W. Austin Gardner
Gideon’s greatest weakness eventually becomes his greatest strength. He discovers that when he acknowledges he is weak and inadequate, God’s strength and adequacy prevail in him.
Imagine!… God has an encounter with a fear-filled Gideon and reveals truth to him both about the fearsome man of God he will become and the plan God has for him!… Then God supplies him with 32,000 men to accomplish that plan … but gradually reduces that number to only 300 men!
Finally God sends this band of 300 against the army of 135,000—with odds of 450 to 1—so that the victory would clearly be the Lord’s and His alone! And though no one man could ever defeat 450 men (the ratio God arranged) in his own strength, Gideon goes forth with a whole heart!
But not until God first removes the final kernel of fear residing in Gideon’s heart by sending him among the sleeping Midianites to overhear the interpretation of a dream.
Gideon moves from the testing of God to triumph with God … from a fear-based fleece to a faith-based foundation.
Previously, Gideon kept asking God for supernatural signs affirming that God would do what He clearly and repeatedly said He would do. (See Judges 6:36–40.) Ultimately, Gideon moves from weakness to strength, from doubt to faith, from vacillating to victorious—and he does so by trusting in the one true God and taking action based on that trust.
For it is God who gives Gideon victories in defeating both his foes … and his fears. Because of Gideon’s successes in saving his people from perishing … in conquering enemy kings … and in gaining victory over vast armies, his people ask him to rule over them. However, Gideon tells them,
“I will not rule over you.… The Lord will rule over you.”
God’s call on Gideon’s life is clear … he is to go in the Lord’s strength and “save Israel out of Midian’s hand” (Judges 6:14). But that call does not include ruling over Israel. Gideon knows this, and he also knows that God is not to be replaced by the man He made into a “mighty warrior” and empowered to accomplish His purposes. Gideon is still just a man … and God is still the Almighty Ruler of the universe.
As you seek to follow Gideon’s example in moving from fear to faith …
• Begin with a healthy fear (awe) of God.
— Believe that God created you because He loves you.
— Believe that God has a purpose and a plan for your life.
— Believe that God has the right to have authority over you.
— Believe that God wants you to entrust your life to Him.
— Believe that God has the power to change you.
— Believe that God will keep you safe as you trust in Him.
• Be aware that living in a “state of fear” is not part of God’s plan for you.
— Fear-based thinking suggests you may not be fully trusting God.
— Fear-based thinking does not appropriate the grace of God.
— Fear-based thinking keeps you in bondage to fear.
— Fear-based thinking is physically, emotionally, and spiritually damaging.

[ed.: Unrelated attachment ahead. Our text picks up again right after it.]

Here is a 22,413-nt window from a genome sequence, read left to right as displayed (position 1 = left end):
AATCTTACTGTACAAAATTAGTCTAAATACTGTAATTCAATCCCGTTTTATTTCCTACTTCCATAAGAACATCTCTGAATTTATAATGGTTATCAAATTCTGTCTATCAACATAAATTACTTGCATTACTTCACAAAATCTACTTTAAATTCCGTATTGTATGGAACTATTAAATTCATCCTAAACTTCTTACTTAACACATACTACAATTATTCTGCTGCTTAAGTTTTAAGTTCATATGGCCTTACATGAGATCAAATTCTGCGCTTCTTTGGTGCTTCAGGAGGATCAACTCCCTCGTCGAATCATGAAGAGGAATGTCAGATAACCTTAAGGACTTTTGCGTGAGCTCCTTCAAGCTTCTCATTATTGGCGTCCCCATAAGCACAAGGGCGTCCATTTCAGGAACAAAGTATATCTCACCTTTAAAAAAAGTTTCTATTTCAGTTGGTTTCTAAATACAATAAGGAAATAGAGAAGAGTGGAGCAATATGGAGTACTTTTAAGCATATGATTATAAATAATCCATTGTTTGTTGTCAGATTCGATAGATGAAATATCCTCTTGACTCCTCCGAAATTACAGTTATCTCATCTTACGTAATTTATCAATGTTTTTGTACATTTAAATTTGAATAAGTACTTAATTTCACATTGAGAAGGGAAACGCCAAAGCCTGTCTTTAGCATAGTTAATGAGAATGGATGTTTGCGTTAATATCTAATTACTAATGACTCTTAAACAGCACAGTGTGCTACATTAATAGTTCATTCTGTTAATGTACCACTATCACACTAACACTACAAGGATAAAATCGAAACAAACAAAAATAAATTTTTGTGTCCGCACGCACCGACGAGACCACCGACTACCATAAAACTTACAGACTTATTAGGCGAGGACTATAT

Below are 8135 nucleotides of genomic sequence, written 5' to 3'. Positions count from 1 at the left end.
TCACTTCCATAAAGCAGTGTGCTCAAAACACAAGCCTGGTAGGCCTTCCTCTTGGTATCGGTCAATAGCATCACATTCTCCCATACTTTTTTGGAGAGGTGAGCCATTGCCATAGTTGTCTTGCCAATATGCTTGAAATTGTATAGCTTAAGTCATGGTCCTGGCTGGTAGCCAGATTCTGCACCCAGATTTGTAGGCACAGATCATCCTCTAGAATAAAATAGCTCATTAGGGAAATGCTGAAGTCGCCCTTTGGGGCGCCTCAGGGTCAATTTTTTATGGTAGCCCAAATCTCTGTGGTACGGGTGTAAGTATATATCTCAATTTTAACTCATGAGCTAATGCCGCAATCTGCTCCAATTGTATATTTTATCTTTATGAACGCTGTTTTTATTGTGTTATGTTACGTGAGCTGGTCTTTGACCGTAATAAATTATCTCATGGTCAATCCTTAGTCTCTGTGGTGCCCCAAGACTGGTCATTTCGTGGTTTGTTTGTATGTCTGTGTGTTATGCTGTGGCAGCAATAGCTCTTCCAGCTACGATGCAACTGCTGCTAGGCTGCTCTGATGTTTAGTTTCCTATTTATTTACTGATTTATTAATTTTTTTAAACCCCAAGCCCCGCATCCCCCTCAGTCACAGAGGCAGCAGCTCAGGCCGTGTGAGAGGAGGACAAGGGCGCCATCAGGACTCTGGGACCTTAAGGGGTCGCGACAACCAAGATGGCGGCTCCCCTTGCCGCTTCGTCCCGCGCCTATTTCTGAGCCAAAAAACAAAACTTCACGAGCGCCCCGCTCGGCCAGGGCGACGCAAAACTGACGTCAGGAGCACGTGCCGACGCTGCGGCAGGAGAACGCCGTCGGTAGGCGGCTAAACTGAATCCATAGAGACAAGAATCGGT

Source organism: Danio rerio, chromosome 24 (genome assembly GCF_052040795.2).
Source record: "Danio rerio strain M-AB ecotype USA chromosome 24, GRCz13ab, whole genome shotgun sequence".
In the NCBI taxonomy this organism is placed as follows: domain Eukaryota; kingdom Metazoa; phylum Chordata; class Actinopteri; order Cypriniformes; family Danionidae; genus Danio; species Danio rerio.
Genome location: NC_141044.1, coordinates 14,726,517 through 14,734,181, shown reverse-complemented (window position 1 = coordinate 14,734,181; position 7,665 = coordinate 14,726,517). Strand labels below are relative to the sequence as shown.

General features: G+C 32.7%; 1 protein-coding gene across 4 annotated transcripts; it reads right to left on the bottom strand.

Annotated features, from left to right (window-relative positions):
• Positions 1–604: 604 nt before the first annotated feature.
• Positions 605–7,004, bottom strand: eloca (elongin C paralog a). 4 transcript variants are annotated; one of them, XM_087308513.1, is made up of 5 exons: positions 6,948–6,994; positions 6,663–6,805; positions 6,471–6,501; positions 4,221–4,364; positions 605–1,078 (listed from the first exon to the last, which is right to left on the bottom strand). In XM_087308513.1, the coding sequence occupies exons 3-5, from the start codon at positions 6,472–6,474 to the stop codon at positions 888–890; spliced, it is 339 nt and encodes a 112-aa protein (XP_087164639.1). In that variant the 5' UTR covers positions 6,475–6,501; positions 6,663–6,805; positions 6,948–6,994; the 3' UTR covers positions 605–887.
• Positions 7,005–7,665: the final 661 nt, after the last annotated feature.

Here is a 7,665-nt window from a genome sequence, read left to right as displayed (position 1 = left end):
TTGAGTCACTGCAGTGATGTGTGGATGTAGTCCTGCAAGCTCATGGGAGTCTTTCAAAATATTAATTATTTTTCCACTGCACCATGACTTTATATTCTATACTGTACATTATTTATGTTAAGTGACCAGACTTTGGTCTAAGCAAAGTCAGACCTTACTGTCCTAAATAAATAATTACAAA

• Be willing to analyze your fear honestly to discover the real source of your fear.
— Fear of rejection.… Do you need to be loved?
— Fear of failure.… Do you need to feel significant?
— Fear of financial loss.… Do you need to feel secure?
• Be aware of the power of God’s love for you.
— God’s love provides you with complete acceptance.
— God’s love provides you with a realization of your true value.
— God’s love provides you with the power to overcome fear.
— God’s love provides you with true security.
• Be committed to developing your faith in the Lord.
— Be actively involved in a Bible study. (2 Timothy 2:15)
— Be in daily prayer—truly talking with God. (Philippians 4:6)
— Be consistently active in a local church that teaches the Word of God. (Hebrews 10:25)
— Be committed to memorizing and meditating on God’s Word. (Philippians 4:8)
— Be obedient to God’s promptings in your spirit. (Philippians 4:5)
• Be involved with other believers.
— Be engaged with fellow Christians. (Hebrews 10:25)
— Be willing to testify to God’s faithfulness in your life. (Lamentations 3:22–23)
— Be focused on serving others. (Philippians 4:10)
— Be aware of the twofold responsibility (Christ’s and yours) in assisting others in need. (Philippians 4:13–14)
— Be accountable to a small intimate group of growing Christians.
• Begin using truth from God’s Word to rein in your fear-producing imagination the moment it starts spinning out of control.
• Be willing to face the situations you fear through faith in the power of Christ.
— Know that Christ is always ready to respond to your needs.
— Acknowledge His actual presence and call for His help.
— Release your fear to Him and receive His powerful love.
— Act in love toward others by focusing on their needs and relying on God.
(1 Thessalonians 5:24)
• Become free from your fear and strengthened in your faith.
— Become more trusting.
— Become more peaceful.
— Become more thankful.
— Become more Christlike.
June Hunt, Biblical Counseling Keys on Fear: No Longer Afraid (Dallas, TX: Hope For The Heart, 2008), 16–25.